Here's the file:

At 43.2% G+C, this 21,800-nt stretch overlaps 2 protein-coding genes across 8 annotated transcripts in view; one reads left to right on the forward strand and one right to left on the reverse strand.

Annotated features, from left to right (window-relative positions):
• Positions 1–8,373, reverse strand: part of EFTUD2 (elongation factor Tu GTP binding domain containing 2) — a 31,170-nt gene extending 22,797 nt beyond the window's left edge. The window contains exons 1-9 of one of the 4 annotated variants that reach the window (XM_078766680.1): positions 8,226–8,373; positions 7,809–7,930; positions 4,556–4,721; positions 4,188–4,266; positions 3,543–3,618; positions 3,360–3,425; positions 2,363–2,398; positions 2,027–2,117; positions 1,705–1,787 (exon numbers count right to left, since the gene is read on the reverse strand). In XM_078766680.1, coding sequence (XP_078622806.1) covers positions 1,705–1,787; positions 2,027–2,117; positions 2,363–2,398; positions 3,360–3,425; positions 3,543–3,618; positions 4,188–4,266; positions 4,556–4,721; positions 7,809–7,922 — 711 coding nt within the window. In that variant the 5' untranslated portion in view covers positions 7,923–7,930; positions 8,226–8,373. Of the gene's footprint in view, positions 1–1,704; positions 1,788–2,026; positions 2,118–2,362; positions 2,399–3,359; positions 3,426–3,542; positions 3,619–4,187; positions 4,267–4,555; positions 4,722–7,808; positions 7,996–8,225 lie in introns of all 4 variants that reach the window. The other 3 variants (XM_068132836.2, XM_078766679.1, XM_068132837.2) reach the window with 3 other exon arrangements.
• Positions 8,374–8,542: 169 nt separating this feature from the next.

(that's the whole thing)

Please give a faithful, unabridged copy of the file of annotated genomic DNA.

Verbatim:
At 43.2% G+C, this 21,800-nt stretch overlaps 2 protein-coding genes across 8 annotated transcripts in view; one reads left to right on the forward strand and one right to left on the reverse strand.

Annotated features, from left to right (window-relative positions):
• Positions 1–8,373, reverse strand: part of EFTUD2 (elongation factor Tu GTP binding domain containing 2) — a 31,170-nt gene extending 22,797 nt beyond the window's left edge. The window contains exons 1-9 of one of the 4 annotated variants that reach the window (XM_078766680.1): positions 8,226–8,373; positions 7,809–7,930; positions 4,556–4,721; positions 4,188–4,266; positions 3,543–3,618; positions 3,360–3,425; positions 2,363–2,398; positions 2,027–2,117; positions 1,705–1,787 (exon numbers count right to left, since the gene is read on the reverse strand). In XM_078766680.1, coding sequence (XP_078622806.1) covers positions 1,705–1,787; positions 2,027–2,117; positions 2,363–2,398; positions 3,360–3,425; positions 3,543–3,618; positions 4,188–4,266; positions 4,556–4,721; positions 7,809–7,922 — 711 coding nt within the window. In that variant the 5' untranslated portion in view covers positions 7,923–7,930; positions 8,226–8,373. Of the gene's footprint in view, positions 1–1,704; positions 1,788–2,026; positions 2,118–2,362; positions 2,399–3,359; positions 3,426–3,542; positions 3,619–4,187; positions 4,267–4,555; positions 4,722–7,808; positions 7,996–8,225 lie in introns of all 4 variants that reach the window. The other 3 variants (XM_068132836.2, XM_078766679.1, XM_068132837.2) reach the window with 3 other exon arrangements.
• Positions 8,374–8,542: 169 nt separating this feature from the next.